Soon, I’m sure, I’ll come up with an acceptable idea. Then the concept gets handed off to the artist who will take my sorry little mockup as a jumping-off point to create an original piece of art . . . and then we get to do it all over again for the sequel, Hepen the Watcher.

Next time: Using “royalty free” stock photos.

Next: using stock photos >>

Re-Thinking Cover Art:
The Dread Hammer

Tuesday, November 29th, 2011

The option to change your mind is one of the great advantages of indie publishing.

Of all the steps involved in turning a polished manuscript into a book, the hardest by far is cover design. The purpose of a cover is to catch the attention of people who might read and enjoy the book. To my mind a cover should convey the “flavor” of the story, along with something of the setting and genre in an intriguing fashion that will draw in readers who might like the book but have never heard of you or it.

The Dread Hammer is a fantasy novel, but it’s hard for me to say what sort of fantasy it is. Despite swords and magic, it’s not like traditional heroic fantasy, or sword & sorcery, or a quest novel, or urban fantasy, or any subgenre that I’m aware of. It’s darkly humorous, unconventional, and, at 65,000 words, it’s very short compared to most fantasy novels. I consider it “quirky,” so I decided to put a quirky cover on it.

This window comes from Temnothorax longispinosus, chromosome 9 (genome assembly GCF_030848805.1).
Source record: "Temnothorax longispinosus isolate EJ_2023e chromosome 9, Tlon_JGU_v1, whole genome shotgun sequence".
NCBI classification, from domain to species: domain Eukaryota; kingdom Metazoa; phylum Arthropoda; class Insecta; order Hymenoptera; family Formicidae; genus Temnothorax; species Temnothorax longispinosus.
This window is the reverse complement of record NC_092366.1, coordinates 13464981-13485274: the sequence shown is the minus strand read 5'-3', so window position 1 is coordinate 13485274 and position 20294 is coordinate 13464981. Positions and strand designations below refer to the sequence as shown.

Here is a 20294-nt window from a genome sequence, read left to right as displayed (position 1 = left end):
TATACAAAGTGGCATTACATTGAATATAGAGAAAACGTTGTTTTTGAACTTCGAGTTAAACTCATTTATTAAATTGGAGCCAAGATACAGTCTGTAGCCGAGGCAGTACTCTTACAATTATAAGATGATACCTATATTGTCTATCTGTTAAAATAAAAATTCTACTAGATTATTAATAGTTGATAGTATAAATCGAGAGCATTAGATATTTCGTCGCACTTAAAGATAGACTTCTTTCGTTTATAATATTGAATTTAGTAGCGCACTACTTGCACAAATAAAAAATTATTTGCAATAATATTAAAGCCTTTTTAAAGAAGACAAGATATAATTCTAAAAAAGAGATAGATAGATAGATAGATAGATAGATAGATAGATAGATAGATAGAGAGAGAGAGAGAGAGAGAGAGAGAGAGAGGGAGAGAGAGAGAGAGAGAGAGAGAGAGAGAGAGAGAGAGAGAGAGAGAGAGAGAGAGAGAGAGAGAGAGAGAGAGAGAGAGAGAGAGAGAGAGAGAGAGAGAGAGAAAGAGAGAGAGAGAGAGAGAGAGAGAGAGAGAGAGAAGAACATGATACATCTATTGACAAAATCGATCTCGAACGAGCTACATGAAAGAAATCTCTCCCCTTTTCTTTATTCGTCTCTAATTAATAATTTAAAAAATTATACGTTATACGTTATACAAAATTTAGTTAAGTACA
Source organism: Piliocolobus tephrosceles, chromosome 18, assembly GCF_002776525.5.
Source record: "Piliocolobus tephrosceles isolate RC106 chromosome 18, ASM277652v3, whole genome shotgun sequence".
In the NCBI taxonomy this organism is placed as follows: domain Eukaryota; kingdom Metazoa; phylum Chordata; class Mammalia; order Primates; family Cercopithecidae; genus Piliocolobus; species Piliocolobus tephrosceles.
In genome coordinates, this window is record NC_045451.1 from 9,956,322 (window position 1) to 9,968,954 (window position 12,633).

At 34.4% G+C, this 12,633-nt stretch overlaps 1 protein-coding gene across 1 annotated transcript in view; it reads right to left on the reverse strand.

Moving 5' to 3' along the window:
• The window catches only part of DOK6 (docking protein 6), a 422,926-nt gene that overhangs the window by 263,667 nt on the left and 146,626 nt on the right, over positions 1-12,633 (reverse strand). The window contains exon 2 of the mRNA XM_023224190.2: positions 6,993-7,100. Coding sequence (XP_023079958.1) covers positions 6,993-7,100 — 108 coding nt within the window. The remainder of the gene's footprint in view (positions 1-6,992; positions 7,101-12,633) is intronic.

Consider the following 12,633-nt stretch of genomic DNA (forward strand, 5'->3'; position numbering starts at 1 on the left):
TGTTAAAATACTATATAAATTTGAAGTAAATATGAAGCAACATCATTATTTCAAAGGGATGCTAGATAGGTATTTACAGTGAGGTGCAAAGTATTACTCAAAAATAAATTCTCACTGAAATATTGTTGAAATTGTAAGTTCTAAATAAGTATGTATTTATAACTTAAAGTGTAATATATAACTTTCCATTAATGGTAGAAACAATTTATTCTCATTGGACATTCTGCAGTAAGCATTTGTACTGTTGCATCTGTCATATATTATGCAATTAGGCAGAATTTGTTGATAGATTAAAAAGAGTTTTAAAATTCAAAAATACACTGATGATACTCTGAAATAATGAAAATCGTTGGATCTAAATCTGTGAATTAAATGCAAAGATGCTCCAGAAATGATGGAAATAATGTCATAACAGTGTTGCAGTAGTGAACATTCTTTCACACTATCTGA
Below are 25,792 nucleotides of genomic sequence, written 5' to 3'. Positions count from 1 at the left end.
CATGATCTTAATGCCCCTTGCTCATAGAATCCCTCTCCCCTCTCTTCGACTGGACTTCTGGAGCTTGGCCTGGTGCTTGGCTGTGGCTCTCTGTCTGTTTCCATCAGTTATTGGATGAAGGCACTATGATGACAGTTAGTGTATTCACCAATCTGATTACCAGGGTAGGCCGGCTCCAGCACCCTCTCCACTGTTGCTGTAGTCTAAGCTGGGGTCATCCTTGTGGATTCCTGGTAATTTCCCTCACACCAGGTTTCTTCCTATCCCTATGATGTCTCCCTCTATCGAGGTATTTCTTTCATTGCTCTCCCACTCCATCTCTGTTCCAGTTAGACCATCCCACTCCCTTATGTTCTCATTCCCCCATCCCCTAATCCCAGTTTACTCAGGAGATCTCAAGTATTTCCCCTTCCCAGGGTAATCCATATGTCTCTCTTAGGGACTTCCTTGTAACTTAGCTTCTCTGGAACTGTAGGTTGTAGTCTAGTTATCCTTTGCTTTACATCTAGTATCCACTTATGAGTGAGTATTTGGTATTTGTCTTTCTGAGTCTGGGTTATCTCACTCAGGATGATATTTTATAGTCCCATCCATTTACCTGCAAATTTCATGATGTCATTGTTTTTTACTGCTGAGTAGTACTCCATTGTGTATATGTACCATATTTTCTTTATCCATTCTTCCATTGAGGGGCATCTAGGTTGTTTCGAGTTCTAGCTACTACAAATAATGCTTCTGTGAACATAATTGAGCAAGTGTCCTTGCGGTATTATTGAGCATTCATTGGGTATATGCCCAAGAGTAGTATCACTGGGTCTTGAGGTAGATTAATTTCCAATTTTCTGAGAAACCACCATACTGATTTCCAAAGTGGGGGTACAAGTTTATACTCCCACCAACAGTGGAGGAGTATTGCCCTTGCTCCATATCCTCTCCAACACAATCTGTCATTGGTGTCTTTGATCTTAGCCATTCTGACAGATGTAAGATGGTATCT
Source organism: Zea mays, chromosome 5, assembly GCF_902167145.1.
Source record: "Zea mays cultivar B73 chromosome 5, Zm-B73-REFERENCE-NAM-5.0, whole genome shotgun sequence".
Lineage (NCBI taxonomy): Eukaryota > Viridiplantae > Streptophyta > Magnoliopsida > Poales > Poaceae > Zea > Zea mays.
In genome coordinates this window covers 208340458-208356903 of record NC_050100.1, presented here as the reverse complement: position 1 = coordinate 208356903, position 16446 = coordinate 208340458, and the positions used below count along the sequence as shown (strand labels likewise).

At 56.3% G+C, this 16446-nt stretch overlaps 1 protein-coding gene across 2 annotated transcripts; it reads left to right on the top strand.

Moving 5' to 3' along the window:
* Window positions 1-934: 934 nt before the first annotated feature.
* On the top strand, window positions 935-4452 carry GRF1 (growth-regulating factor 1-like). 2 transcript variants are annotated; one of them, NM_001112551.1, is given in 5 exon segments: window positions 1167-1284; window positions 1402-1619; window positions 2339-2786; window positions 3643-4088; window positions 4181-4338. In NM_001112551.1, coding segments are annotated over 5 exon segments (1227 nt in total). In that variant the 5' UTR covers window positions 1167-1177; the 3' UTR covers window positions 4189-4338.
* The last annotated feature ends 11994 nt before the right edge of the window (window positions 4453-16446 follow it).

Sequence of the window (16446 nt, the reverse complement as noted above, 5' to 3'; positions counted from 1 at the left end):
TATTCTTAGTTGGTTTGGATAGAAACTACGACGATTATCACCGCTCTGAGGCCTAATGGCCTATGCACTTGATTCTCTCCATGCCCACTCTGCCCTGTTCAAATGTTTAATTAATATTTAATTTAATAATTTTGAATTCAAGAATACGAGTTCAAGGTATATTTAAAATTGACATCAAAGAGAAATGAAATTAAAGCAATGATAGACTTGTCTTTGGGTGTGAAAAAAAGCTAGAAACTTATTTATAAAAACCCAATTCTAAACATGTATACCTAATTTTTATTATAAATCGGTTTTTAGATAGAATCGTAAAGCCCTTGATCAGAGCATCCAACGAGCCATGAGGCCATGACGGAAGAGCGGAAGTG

The image I had in mind was of the main character in an active pose, done in a style of art commonly seen in computer games. I wanted this style because it was different (for a book cover), and a little campy. I hoped it would communicate the quirky nature of the book while being eye-catching enough to pull in the curious.